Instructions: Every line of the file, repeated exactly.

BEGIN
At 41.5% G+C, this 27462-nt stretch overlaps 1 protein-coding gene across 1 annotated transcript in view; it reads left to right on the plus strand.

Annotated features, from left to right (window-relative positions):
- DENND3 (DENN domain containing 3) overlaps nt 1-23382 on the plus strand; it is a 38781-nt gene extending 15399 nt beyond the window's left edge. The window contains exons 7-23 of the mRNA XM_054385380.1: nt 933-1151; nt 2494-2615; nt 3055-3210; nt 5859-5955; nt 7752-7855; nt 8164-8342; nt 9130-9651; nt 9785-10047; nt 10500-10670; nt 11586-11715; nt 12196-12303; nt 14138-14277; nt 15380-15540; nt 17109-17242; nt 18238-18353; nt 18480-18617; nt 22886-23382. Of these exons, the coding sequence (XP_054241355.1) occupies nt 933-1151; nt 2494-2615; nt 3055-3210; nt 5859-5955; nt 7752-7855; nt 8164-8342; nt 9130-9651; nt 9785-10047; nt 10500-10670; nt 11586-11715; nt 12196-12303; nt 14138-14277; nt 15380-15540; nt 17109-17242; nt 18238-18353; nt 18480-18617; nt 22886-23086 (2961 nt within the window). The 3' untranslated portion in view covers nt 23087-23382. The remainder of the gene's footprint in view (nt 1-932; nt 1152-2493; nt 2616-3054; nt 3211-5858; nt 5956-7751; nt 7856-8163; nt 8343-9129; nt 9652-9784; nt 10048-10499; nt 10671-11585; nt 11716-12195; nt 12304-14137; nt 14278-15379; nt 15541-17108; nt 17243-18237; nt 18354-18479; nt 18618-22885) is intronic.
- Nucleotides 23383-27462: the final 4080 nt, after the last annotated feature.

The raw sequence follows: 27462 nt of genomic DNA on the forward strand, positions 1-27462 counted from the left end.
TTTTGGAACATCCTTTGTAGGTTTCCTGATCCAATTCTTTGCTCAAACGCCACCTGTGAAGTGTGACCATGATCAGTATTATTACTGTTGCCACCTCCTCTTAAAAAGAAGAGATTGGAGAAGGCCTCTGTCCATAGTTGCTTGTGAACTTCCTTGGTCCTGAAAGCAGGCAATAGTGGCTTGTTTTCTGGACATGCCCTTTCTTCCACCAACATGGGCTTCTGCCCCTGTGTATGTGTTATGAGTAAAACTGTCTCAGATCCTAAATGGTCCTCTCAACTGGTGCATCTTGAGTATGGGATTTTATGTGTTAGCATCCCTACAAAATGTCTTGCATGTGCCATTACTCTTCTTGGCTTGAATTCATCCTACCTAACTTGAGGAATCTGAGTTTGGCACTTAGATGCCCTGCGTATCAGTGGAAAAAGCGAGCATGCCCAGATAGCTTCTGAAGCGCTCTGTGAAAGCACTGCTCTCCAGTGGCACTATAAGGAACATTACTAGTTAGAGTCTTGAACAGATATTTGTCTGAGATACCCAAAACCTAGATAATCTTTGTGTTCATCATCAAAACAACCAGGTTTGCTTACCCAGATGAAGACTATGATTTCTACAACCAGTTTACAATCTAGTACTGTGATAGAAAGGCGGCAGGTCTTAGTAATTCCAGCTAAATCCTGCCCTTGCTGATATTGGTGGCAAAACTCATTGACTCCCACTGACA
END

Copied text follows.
At 41.5% G+C, this 27462-nt stretch overlaps 1 protein-coding gene across 1 annotated transcript in view; it reads left to right on the plus strand.

Annotated features, from left to right (window-relative positions):
- DENND3 (DENN domain containing 3) overlaps nt 1-23382 on the plus strand; it is a 38781-nt gene extending 15399 nt beyond the window's left edge. The window contains exons 7-23 of the mRNA XM_054385380.1: nt 933-1151; nt 2494-2615; nt 3055-3210; nt 5859-5955; nt 7752-7855; nt 8164-8342; nt 9130-9651; nt 9785-10047; nt 10500-10670; nt 11586-11715; nt 12196-12303; nt 14138-14277; nt 15380-15540; nt 17109-17242; nt 18238-18353; nt 18480-18617; nt 22886-23382. Of these exons, the coding sequence (XP_054241355.1) occupies nt 933-1151; nt 2494-2615; nt 3055-3210; nt 5859-5955; nt 7752-7855; nt 8164-8342; nt 9130-9651; nt 9785-10047; nt 10500-10670; nt 11586-11715; nt 12196-12303; nt 14138-14277; nt 15380-15540; nt 17109-17242; nt 18238-18353; nt 18480-18617; nt 22886-23086 (2961 nt within the window). The 3' untranslated portion in view covers nt 23087-23382. The remainder of the gene's footprint in view (nt 1-932; nt 1152-2493; nt 2616-3054; nt 3211-5858; nt 5956-7751; nt 7856-8163; nt 8343-9129; nt 9652-9784; nt 10048-10499; nt 10671-11585; nt 11716-12195; nt 12304-14137; nt 14278-15379; nt 15541-17108; nt 17243-18237; nt 18354-18479; nt 18618-22885) is intronic.
- Nucleotides 23383-27462: the final 4080 nt, after the last annotated feature.

The raw sequence follows: 27462 nt of genomic DNA on the forward strand, positions 1-27462 counted from the left end.
TTTTGGAACATCCTTTGTAGGTTTCCTGATCCAATTCTTTGCTCAAACGCCACCTGTGAAGTGTGACCATGATCAGTATTATTACTGTTGCCACCTCCTCTTAAAAAGAAGAGATTGGAGAAGGCCTCTGTCCATAGTTGCTTGTGAACTTCCTTGGTCCTGAAAGCAGGCAATAGTGGCTTGTTTTCTGGACATGCCCTTTCTTCCACCAACATGGGCTTCTGCCCCTGTGTATGTGTTATGAGTAAAACTGTCTCAGATCCTAAATGGTCCTCTCAACTGGTGCATCTTGAGTATGGGATTTTATGTGTTAGCATCCCTACAAAATGTCTTGCATGTGCCATTACTCTTCTTGGCTTGAATTCATCCTACCTAACTTGAGGAATCTGAGTTTGGCACTTAGATGCCCTGCGTATCAGTGGAAAAAGCGAGCATGCCCAGATAGCTTCTGAAGCGCTCTGTGAAAGCACTGCTCTCCAGTGGCACTATAAGGAACATTACTAGTTAGAGTCTTGAACAGATATTTGTCTGAGATACCCAAAACCTAGATAATCTTTGTGTTCATCATCAAAACAACCAGGTTTGCTTACCCAGATGAAGACTATGATTTCTACAACCAGTTTACAATCTAGTACTGTGATAGAAAGGCGGCAGGTCTTAGTAATTCCAGCTAAATCCTGCCCTTGCTGATATTGGTGGCAAAACTCATTGACTCCCACTGACA